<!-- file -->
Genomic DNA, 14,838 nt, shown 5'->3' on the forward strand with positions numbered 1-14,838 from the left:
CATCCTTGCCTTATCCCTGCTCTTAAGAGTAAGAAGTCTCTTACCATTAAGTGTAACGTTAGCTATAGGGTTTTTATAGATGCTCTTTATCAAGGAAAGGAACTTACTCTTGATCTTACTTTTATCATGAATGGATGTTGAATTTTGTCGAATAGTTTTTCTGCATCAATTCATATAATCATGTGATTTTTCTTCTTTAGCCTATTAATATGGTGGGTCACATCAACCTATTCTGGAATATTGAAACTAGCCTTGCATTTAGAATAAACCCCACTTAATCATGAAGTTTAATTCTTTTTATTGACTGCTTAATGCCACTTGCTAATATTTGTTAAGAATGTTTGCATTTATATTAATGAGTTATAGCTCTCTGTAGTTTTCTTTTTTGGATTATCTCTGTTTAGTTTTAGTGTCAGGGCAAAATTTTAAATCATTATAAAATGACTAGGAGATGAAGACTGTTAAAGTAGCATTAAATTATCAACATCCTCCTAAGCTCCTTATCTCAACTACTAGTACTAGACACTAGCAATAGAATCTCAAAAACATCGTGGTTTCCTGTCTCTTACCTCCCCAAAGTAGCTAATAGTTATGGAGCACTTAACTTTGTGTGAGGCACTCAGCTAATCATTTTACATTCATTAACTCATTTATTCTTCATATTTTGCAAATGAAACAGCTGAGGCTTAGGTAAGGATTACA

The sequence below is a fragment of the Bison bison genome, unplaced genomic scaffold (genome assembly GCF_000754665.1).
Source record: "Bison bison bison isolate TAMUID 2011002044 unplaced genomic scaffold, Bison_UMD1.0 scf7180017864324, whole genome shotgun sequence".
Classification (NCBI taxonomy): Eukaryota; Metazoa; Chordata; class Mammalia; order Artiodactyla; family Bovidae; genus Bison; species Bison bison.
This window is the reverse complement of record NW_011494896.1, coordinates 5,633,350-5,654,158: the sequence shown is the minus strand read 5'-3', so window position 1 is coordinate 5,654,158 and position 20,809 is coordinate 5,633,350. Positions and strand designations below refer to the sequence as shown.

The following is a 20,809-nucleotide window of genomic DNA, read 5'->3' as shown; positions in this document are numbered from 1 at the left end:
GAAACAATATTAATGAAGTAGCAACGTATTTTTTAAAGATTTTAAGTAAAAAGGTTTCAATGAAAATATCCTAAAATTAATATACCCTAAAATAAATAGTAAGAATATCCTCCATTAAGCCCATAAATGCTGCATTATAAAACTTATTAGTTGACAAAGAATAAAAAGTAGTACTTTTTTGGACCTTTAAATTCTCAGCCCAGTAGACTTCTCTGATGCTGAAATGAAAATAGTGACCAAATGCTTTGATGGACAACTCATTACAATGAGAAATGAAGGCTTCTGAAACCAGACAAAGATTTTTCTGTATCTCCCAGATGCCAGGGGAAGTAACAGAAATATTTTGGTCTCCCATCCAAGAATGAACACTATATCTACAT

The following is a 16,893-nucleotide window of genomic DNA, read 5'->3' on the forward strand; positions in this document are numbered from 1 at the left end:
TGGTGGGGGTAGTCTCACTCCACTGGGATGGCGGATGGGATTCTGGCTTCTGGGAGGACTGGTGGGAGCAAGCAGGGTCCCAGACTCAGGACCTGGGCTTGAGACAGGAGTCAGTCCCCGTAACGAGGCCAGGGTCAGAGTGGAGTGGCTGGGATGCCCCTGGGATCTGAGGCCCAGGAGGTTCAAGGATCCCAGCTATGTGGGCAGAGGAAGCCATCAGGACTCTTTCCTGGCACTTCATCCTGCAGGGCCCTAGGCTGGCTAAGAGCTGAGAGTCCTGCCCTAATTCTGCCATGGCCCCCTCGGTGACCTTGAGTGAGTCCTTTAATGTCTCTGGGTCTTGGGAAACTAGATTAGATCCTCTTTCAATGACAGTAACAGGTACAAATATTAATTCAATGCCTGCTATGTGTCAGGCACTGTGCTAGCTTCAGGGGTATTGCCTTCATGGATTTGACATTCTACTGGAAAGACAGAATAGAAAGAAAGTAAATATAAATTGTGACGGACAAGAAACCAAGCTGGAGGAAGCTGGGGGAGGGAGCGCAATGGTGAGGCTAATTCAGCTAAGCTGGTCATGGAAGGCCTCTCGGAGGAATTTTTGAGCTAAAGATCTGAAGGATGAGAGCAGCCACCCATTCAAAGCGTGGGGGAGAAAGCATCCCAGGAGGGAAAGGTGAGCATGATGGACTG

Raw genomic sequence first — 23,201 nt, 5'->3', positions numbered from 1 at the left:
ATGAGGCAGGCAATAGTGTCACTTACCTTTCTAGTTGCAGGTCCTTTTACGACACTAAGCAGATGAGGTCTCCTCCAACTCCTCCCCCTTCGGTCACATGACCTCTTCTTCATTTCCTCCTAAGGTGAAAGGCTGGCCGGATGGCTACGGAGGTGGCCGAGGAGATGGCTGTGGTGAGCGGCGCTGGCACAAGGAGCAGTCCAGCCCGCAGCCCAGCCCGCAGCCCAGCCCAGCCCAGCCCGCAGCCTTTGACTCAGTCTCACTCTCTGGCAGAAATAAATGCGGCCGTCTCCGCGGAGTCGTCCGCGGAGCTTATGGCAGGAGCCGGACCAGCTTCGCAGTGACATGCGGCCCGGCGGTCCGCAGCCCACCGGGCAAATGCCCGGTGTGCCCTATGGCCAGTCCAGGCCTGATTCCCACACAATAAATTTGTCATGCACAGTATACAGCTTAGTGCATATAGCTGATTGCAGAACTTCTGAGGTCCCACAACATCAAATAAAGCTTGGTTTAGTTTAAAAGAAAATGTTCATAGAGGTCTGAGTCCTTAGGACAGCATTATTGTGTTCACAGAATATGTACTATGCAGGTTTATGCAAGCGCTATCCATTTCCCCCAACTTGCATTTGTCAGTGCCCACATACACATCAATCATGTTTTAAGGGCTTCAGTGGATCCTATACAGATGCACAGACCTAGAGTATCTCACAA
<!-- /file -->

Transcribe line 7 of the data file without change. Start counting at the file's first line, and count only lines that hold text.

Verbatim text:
The following is a 20,809-nucleotide window of genomic DNA, read 5'->3' as shown; positions in this document are numbered from 1 at the left end: